Research supports Frankl’s views, confirming with overwhelming consistency that meaning is an important correlate of almost every aspect of mental health. In contrast, meaninglessness has been found to correlate with a lack of well-being and psychopathologies in a roughly linear sense. Research on meaning in the workplace confirms that meaning significantly correlates with positive work outcomes and attitudes, such as higher engagement, higher intrinsic motivation, willingness to take on tough challenges, yet experiencing more satisfaction.
Business people often experience their work, family life and their spiritual selves to be in separate compartments. This separation leaves them feeling dry, unfulfilled and unhappy. This is often experienced as a profound void or absence in people’s lives, or an existential vacuum. People spend too much of their time at work, or in work-related social activities, to compartmentalise their lives into separate work, family, religious and social domains. If personal or social transformation is to take place, it will most likely take place at work.
The concern for finding meaning in work becomes greater, leaders move into the role as spiritual guides in the search for meaning in the workplace. Helping employees to find more meaning in their work is simple and does not cost much – if anything at all.
• Sit with every employee in your team and ensure they know and understand the importance of their job and the reason for doing it properly. The security guard who understands that she/he is the face of the organisation to customers will act differently and with meaning.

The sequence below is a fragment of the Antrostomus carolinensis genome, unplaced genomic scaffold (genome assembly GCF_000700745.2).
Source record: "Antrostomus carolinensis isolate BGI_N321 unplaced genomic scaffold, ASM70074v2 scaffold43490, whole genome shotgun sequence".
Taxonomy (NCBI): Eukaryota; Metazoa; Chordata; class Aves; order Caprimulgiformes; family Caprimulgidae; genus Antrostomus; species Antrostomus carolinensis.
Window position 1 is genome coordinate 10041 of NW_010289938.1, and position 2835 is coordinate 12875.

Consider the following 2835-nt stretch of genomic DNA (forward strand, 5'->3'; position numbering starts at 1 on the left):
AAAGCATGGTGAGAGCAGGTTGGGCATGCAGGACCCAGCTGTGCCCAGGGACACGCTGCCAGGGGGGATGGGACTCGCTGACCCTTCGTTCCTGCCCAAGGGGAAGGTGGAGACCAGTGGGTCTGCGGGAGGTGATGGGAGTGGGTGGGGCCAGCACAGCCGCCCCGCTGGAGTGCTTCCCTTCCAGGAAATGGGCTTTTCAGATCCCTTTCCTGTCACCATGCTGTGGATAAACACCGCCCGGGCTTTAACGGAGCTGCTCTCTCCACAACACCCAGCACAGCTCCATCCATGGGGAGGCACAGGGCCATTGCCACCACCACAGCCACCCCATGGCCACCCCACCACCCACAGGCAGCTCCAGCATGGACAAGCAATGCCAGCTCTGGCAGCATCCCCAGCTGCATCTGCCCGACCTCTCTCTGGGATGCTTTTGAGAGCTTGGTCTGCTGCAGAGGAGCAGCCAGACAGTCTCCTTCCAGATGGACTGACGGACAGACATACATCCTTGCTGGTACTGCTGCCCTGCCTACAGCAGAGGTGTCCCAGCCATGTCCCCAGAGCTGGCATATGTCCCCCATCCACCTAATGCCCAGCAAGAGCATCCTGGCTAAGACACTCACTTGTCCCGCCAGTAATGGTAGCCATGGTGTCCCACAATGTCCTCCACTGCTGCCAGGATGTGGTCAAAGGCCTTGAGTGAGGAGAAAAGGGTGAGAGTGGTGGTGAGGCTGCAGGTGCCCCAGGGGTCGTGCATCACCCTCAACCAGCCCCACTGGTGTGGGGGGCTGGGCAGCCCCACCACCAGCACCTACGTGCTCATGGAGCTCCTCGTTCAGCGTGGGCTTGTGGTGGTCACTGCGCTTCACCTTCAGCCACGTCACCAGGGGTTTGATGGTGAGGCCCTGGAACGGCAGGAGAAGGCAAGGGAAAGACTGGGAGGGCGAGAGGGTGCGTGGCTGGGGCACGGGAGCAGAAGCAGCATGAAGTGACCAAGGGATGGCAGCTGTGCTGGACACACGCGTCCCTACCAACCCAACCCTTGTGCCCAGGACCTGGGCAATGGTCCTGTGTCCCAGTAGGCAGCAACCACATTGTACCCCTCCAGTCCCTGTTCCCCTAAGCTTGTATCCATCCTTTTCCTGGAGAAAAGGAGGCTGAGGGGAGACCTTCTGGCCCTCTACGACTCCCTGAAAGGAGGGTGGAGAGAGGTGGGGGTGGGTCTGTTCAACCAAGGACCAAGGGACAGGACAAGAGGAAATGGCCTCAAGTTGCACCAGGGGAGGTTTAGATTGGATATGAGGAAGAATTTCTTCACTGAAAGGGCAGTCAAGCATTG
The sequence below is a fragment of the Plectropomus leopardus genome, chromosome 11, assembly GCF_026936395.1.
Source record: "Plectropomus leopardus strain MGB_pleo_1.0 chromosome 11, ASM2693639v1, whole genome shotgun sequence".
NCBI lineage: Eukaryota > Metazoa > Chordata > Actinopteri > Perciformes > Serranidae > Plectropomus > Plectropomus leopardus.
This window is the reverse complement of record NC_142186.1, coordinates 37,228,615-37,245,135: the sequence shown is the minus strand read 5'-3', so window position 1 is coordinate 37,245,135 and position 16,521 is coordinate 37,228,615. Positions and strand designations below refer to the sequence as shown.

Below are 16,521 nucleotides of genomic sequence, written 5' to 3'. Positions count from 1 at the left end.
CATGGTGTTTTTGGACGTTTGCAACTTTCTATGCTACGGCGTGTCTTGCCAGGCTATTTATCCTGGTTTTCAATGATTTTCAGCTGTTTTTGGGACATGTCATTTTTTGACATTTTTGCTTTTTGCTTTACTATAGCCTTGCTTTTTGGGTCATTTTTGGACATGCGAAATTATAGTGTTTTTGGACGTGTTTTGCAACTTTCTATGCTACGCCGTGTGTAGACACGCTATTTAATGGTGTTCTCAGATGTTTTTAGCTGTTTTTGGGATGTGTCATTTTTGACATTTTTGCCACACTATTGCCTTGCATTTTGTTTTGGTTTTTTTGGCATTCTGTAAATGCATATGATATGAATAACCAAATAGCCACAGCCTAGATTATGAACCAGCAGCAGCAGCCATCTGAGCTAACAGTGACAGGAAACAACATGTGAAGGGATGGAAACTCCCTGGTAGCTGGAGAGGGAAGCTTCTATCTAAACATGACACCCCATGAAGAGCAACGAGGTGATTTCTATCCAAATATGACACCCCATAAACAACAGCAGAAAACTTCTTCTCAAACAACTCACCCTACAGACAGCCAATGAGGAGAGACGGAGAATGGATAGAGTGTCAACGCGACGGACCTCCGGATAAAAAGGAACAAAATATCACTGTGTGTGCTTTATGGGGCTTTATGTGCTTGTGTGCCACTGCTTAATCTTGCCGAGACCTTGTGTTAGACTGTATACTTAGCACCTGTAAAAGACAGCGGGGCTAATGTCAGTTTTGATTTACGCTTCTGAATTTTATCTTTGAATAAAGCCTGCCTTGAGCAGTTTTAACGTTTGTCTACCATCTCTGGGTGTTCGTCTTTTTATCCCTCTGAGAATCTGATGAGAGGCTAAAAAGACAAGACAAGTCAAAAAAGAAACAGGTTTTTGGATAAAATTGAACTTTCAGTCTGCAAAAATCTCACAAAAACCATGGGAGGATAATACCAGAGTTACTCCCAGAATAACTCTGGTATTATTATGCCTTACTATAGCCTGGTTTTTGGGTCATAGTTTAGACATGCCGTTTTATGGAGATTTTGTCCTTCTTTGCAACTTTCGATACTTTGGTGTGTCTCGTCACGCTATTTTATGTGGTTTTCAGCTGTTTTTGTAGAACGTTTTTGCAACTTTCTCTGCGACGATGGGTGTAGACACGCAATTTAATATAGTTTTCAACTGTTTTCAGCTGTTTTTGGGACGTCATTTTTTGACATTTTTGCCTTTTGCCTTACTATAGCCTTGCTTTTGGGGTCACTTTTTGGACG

• Ensure that every person, across all levels, know and understand their contribution to the success and future of the team and the organisation. This is similar to the anecdotal story of the broom sweeper at NASA who claimed that his job was to put a person on the moon.
• Make sure that every employee understands how the organisation contributes to building a better society and a future for society – and that it is not just about the money
• Instil and embed spiritual values in your organisation, such as care, respect, integrity, dignity and generosity. This will enhance engagement and performance significantly.
• Embed a culture of self-transcendence in which the organisation and employees do not only take care of themselves, but also reach out to each other and the community to help and assist where there is a need.
But remember, these actions do require sincerity and take some effort; superficial attempts will quickly vaporise or become transparent, resulting in loss of credibility and reputation. On the other hand, honest attempts will be highly rewarded.
Leadership has a spiritual tone that we are not always aware of, yet cannot ignore. The task for leaders is on a much deeper level of spiritual interaction with subordinates than what is often anticipated and those in leadership have a duty to assist their employees on their journey to find and fulfil a higher life purpose through their work.
Mias de Klerk is a Professor in Human Capital Management and Leadership Development at the University of Stellenbosch Business School (USB).